There are roughly 31,000 teen suicides each year; let’s round it down to 30,000. Various studies have shown that gay teens are anywhere from twice as likely to seven times as likely to attempt suicide; let’s take a conservative estimate and say twice. The percentage of people who are gay is probably around 6% to 7%; let’s take a conservative estimate and say 5%.
That means that a conservative estimate of the percentage of teen suicides that are of gay teens is about 9.52%. Multiply that by 30,000 and you get 2857 gay teen suicides per year, or 238 per month.
That’s using very conservative estimates. Let’s try making them just modestly conservative. Say that 6% of all teens are gay, and that they’re 2.5 times as likely to kill themselves, and the result is that 13.8% of all teen suicides are of gay teens, or 4128 per year, or 344 per month.
Those are, as I said, conservative numbers. If you take the most widely quoted statistic, which is that 30% of all teen suicides are of gay teens, then you get 9000 per year, or 750 per month.
There’s nothing new about any of this; the estimates were in the same ballpark when I was majoring in psychology in college 25 years ago.
So if you hear me grinding my teeth at the recent articles about gay teens who have killed themselves, it’s not that I’m annoyed by the coverage. It’s that I’m annoyed about the repeated references to these six suicides as a “dramatic increase” or a “disturbing trend” or anything like that. The high suicide rate among gay teens has been a tragedy I have known about and lived with my whole adult life as a gay man, and hearing these six suicides presented as though they were anything out of the ordinary angers me.
The only thing out of the ordinary here is that, of the several hundred gay teen suicides that occur every month, the mainstream media is ignoring merely all but six of them, instead of ignoring all of them as they usually do.
Yes, it would be wonderful if the current media attention leads to some change. Not saying that’s a bad thing. I’m just angered at the pretense that at least thirty or forty times this many suicides haven’t been happening every month for decades.
This week’s Listener crossword puzzle, “A Change of Clothing” by Elgin, is brilliant, and has a hilarious surprise ending. I wish I could talk all about it here without giving anything away, but I can’t. Let’s just say that the puzzle concerns (according to the introduction) a heist, and that there are some red herrings very ingeniously built into the puzzle, and leave it at that.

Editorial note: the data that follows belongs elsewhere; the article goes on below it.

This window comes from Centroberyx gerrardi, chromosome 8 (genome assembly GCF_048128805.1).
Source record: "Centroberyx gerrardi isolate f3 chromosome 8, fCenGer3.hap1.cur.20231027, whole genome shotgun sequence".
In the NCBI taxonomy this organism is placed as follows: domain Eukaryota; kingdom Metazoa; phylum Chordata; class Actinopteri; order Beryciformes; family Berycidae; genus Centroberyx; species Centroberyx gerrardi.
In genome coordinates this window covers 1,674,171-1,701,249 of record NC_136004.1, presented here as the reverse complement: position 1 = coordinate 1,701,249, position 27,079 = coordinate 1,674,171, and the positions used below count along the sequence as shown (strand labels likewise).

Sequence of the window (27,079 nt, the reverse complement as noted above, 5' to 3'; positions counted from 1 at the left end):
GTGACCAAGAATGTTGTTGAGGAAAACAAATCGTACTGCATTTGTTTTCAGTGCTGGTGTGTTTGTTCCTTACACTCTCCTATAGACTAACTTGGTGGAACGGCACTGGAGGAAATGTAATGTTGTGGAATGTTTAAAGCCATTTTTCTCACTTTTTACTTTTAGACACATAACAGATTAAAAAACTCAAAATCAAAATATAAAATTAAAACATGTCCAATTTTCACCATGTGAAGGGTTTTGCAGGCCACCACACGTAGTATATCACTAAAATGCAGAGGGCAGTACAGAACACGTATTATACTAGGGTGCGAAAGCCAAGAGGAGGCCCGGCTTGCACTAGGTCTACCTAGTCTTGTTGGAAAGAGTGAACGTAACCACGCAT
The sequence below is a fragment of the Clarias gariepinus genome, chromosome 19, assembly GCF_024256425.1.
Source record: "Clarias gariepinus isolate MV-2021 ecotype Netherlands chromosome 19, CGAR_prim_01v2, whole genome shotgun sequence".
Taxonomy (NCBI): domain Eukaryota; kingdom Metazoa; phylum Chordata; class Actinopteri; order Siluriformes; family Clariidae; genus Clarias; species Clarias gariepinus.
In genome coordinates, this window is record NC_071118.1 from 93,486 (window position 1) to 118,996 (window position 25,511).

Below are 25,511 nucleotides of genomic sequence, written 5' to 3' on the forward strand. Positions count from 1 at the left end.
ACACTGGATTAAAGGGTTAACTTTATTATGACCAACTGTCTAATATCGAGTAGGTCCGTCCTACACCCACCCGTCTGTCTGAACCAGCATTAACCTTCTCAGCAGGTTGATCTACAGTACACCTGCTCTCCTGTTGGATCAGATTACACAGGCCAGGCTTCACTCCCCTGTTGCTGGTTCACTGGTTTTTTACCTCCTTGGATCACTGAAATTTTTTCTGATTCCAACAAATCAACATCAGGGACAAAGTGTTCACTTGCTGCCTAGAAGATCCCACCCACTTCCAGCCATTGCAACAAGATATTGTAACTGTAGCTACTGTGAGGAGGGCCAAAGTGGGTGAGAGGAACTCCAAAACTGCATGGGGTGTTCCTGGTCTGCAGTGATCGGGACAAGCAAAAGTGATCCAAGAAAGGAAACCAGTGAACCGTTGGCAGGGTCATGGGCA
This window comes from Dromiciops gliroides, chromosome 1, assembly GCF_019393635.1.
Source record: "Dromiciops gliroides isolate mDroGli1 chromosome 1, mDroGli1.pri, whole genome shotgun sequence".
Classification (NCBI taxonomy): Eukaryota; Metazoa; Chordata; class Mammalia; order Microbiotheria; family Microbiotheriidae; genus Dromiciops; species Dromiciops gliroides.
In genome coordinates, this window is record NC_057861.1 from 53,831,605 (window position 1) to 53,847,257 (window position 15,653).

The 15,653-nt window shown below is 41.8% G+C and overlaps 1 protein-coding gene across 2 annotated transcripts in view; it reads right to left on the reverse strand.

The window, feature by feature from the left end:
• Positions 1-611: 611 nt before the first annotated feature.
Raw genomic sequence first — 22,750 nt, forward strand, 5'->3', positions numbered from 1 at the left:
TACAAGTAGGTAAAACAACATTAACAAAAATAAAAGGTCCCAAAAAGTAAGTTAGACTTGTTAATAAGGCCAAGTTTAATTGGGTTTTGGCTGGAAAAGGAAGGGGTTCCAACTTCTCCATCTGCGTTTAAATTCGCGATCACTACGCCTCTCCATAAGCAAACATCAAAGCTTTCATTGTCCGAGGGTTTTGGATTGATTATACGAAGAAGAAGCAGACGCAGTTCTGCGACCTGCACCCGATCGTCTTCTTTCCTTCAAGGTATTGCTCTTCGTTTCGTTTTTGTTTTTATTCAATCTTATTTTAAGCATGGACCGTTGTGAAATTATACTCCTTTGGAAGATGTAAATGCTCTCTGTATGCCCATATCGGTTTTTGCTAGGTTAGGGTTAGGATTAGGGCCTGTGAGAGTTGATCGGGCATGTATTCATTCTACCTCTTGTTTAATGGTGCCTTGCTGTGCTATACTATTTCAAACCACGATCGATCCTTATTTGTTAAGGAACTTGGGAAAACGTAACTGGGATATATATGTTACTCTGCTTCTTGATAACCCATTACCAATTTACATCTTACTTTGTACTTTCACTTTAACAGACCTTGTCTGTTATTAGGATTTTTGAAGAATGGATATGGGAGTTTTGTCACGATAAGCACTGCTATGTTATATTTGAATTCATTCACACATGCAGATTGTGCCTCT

Oh, and a lot of very nice clues, too.
Even after figuring out what was going on and completing the grid in a way that satisfied all the instructions, gave me the pair of crime fighters I needed, unambiguously pointed at the culprit, and justified the title of the puzzle, I was hung up for a long while because for all this to work out, a particular four-letter combination in my final grid had to be either a word in Chambers Dictionary or a proper noun that could be found in either the Oxford Dictionary of English or Chambers Biographical Dictionary. But it didn’t seem to be in Chambers and I don’t own either of the other two reference books so can’t check in them. However, if it were somebody well known enough to make it into two reference books, he or she couldn’t be hard to track down, right? I did a Google search on the letter combination, and checked Wikipedia, and looked it up in the biographical dictionaries and other reference books that I do own, and there was nothing anywhere.
Well, it turns out that the four-letter word is in Chambers, but for some reason it’s not in the iPhone version that is what I use most often. When I pulled the actual book down from the shelf, duh, there it was. It was a variant spelling of an obsolete word, but still, there it was. That’ll teach me to rely on the completeness of the iPhone version.
Later: Double duh: Chambers Biographical Dictionary is available for searching online.